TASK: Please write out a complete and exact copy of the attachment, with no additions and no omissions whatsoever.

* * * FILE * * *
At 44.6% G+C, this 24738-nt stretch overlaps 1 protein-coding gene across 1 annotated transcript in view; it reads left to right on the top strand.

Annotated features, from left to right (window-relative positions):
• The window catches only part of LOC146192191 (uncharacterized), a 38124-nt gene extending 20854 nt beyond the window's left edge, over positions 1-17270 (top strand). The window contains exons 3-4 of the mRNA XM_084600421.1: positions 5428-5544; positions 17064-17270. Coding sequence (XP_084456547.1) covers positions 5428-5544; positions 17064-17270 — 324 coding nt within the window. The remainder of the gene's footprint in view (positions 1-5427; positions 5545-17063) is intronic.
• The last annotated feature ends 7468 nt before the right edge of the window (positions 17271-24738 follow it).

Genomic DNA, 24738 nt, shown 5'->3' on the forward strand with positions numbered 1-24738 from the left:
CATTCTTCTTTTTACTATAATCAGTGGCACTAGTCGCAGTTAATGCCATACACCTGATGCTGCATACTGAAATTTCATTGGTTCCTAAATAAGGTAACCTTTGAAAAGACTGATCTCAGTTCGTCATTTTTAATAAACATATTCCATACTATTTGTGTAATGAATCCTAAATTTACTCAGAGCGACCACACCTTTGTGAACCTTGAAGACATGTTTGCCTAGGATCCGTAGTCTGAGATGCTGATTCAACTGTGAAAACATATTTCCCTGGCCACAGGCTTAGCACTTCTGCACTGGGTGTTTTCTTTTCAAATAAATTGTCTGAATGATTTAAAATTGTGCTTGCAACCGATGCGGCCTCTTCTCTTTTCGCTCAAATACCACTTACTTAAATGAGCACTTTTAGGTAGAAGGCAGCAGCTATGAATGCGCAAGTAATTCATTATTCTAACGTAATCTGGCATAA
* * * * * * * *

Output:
At 44.6% G+C, this 24738-nt stretch overlaps 1 protein-coding gene across 1 annotated transcript in view; it reads left to right on the top strand.

Annotated features, from left to right (window-relative positions):
• The window catches only part of LOC146192191 (uncharacterized), a 38124-nt gene extending 20854 nt beyond the window's left edge, over positions 1-17270 (top strand). The window contains exons 3-4 of the mRNA XM_084600421.1: positions 5428-5544; positions 17064-17270. Coding sequence (XP_084456547.1) covers positions 5428-5544; positions 17064-17270 — 324 coding nt within the window. The remainder of the gene's footprint in view (positions 1-5427; positions 5545-17063) is intronic.
• The last annotated feature ends 7468 nt before the right edge of the window (positions 17271-24738 follow it).

Genomic DNA, 24738 nt, shown 5'->3' on the forward strand with positions numbered 1-24738 from the left:
CATTCTTCTTTTTACTATAATCAGTGGCACTAGTCGCAGTTAATGCCATACACCTGATGCTGCATACTGAAATTTCATTGGTTCCTAAATAAGGTAACCTTTGAAAAGACTGATCTCAGTTCGTCATTTTTAATAAACATATTCCATACTATTTGTGTAATGAATCCTAAATTTACTCAGAGCGACCACACCTTTGTGAACCTTGAAGACATGTTTGCCTAGGATCCGTAGTCTGAGATGCTGATTCAACTGTGAAAACATATTTCCCTGGCCACAGGCTTAGCACTTCTGCACTGGGTGTTTTCTTTTCAAATAAATTGTCTGAATGATTTAAAATTGTGCTTGCAACCGATGCGGCCTCTTCTCTTTTCGCTCAAATACCACTTACTTAAATGAGCACTTTTAGGTAGAAGGCAGCAGCTATGAATGCGCAAGTAATTCATTATTCTAACGTAATCTGGCATAA